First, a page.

The legality of games of skill

By Suhaan Mukerji, PLR Chambers
0
655

Whether played online or offline, games of skill are judicially protected and cannot be viewed as gambling, writes Suhaan Mukerji

Playing games of skill such as rummy or bridge has been judicially held to be not akin to gambling or gaming (both expressions being judicially held to be synonymous). This has been the consistent view of the Supreme Court for the past 50 years.

Suhaan Mukerji Founding Partner PLR Chambers
Suhaan Mukerji
Founding Partner
PLR Chambers

In two landmark Supreme Court cases, State of Bombay v RMD Chamarbaugwala (AIR 1957 SC 699), and RMD Chamarbaugwala v Union of India (AIR 1957 SC 628), it was held that competitions that involved substantial skill were not gambling activities. Such competitions were business activities, the protection of which was guaranteed under article 19(1)(g) of the constitution.

Ten years after the Chamarbaugwala decisions, the Supreme Court, in State of AP v K Satyanarayna (AIR 1968 SC 825), held rummy to be a game of skill since it entailed considerable skill in holding and discarding cards. The predominance test was evolved by the Supreme Court in this decision, being that rummy was “mainly and predominantly a game of skill”. In 1996, the Supreme Court had to deal with the subject of horse racing in Dr KR Lakshmanan v State of Tamil Nadu and Anr (1996 2 SCC 226). In paragraph 3 of the judgment, the court took note of the definition of the word “gambling” contained in the New Encyclopaedia Britannica, as: “The betting or staking of something of value, with the consciousness of risk and hope of gain on the outcome of a game, a contest, or an uncertain event, the result of which may be determined by chance or accident, or have an unexpected result by reason of the better’s miscalculations”, as well as the definition in Black’s Law Dictionary: “Gambling involves not only chance, but a hope of gaining something beyond the amount played. Gambling consists of consideration, an element of chance and a reward.”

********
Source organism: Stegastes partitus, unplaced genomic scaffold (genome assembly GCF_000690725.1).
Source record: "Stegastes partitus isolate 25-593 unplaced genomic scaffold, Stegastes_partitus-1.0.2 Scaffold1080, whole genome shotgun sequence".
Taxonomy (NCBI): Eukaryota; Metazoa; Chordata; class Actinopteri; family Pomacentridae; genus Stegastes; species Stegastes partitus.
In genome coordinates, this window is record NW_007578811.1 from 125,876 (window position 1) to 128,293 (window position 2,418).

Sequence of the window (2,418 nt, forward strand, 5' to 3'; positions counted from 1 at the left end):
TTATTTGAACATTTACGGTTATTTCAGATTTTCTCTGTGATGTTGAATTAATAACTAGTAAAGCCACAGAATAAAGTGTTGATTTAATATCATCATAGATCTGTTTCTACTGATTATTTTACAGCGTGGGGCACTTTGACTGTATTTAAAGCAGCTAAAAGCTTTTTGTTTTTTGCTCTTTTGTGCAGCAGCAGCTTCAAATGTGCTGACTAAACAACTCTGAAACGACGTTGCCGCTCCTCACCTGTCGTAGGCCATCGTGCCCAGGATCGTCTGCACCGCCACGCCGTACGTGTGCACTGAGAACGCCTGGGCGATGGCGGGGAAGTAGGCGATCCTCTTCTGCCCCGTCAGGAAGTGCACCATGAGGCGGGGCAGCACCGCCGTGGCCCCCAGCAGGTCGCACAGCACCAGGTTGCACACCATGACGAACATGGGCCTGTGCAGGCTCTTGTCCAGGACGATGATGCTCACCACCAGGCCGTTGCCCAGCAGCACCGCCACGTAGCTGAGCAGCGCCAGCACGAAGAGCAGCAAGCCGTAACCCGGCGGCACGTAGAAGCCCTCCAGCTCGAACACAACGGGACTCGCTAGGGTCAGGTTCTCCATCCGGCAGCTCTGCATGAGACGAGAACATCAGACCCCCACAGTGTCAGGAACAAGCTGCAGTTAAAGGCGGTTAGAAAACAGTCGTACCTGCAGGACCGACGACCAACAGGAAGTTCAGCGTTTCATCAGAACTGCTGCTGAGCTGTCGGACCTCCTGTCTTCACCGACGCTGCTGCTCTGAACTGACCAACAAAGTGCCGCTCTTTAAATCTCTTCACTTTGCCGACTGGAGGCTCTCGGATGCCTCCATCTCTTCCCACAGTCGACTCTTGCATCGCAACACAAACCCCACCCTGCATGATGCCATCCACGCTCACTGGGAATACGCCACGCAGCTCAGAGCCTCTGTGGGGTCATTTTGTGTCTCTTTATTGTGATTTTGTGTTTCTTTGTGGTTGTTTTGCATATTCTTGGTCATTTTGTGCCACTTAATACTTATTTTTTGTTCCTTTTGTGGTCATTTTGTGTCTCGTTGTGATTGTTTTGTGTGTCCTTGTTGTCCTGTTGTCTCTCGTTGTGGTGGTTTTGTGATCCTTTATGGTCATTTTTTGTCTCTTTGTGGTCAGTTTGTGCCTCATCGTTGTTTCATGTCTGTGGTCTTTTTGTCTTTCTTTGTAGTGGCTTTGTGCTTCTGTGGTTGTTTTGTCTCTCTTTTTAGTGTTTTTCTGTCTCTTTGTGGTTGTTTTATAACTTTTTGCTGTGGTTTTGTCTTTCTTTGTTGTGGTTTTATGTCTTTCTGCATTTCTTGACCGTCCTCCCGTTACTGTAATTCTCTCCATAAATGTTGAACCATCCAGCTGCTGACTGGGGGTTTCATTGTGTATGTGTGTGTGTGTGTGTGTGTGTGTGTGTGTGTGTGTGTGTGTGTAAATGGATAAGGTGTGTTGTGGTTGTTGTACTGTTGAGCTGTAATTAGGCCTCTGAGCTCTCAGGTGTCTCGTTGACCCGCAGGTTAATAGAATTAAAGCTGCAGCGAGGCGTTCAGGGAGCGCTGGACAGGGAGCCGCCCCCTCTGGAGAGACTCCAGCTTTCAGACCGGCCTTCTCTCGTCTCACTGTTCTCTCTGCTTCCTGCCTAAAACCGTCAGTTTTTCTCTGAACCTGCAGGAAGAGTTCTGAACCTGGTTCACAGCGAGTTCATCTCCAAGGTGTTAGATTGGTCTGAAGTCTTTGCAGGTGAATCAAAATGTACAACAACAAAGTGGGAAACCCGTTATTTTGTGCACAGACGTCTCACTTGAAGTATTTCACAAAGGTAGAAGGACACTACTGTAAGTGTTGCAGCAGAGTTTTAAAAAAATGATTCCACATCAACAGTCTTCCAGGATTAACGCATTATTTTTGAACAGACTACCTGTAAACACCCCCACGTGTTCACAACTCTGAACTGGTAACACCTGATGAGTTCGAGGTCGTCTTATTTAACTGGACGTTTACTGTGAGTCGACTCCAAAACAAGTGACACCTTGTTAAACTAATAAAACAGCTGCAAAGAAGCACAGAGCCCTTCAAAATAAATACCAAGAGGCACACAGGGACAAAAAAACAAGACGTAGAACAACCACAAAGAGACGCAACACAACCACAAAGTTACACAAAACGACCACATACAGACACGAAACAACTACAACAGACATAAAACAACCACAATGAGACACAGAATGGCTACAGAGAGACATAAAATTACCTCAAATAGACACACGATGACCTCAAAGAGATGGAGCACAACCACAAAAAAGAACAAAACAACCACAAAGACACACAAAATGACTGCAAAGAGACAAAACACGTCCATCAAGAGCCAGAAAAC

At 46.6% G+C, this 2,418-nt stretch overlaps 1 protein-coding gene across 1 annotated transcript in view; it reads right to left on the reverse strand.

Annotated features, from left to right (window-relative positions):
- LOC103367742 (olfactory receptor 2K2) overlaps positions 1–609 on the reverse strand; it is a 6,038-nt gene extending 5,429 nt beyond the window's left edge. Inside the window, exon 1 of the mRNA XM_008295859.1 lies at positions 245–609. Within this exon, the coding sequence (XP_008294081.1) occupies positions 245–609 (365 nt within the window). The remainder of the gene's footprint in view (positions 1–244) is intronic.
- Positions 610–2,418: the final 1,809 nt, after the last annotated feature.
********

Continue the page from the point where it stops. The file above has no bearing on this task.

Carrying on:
The Supreme Court held that gambling was payment of a price for a chance to win a prize. Compared with a game of skill, the court held that a game of chance was one in which the element of chance predominated over the element of skill, and a game of skill was one in which the element of skill predominated over the element of chance, and that it was the dominant element – skill or chance – which determined the character of the game.

In paragraphs 8 and 9 of the judgment, on the question of whether the games which depend to a substantial degree on skill come within the stigma of gambling, the Supreme Court referred to the two Chamarbaugwala cases, and held that a competition where success did not depend to a substantial degree on the exercise of skill was now recognised as gambling. The Supreme Court held that gambling was not trade and as such was not protected by article 19(1)(g) of the constitution. It has further been authoritatively held that competitions which involved substantial skill were not gambling activities. Such competitions were business activities, the protection of which was guaranteed by article 19(1)(g) of the constitution. In the context of “online gaming”, the aforesaid time immemorial principles apply proprio vigore. This has been the view of the Madras High Court and the Kerala High Court in recent judgements. A division bench of the Madras High Court in the decision of Junglee Games India Private Limited and Ors v The State of Tamil Nadu and Ors (SCC OnLine Mad 2762) on 3 August 2021, struck down the Tamil Nadu Gaming and Police Law (Amendment) Act, 2021, in its entirety, which sought to ban online games of skill played for money with stakes.

Placing reliance on the decision of the Madras High Court in the Junglee Games case, and the above-mentioned landmark decisions of the Supreme Court on betting, wagering and gambling, the Kerala High Court, in its decision dated 27 September 2021 in Head Digital Works Private Limited and Ors v State of Kerala and Ors (WP (C) No. 7785), declared a notification issued under the Kerala Gaming Act, 1960, which imposed a ban on “online rummy when played for stakes” as being arbitrary, illegal and violative of fundamental rights under articles 14 and 19(1)(g) of the constitution.

Therefore, playing games of skill (online or offline) is judicially protected and cannot be viewed as gambling or gaming activities.

PLR Chambers

Suite 1-B, Plot No. 8-B, Main Mathura Road

New Delhi – 110 014, India

Contact details:

Tel: + 91 11 2437 0981

Email: suhaan.mukerji@plrchambers.com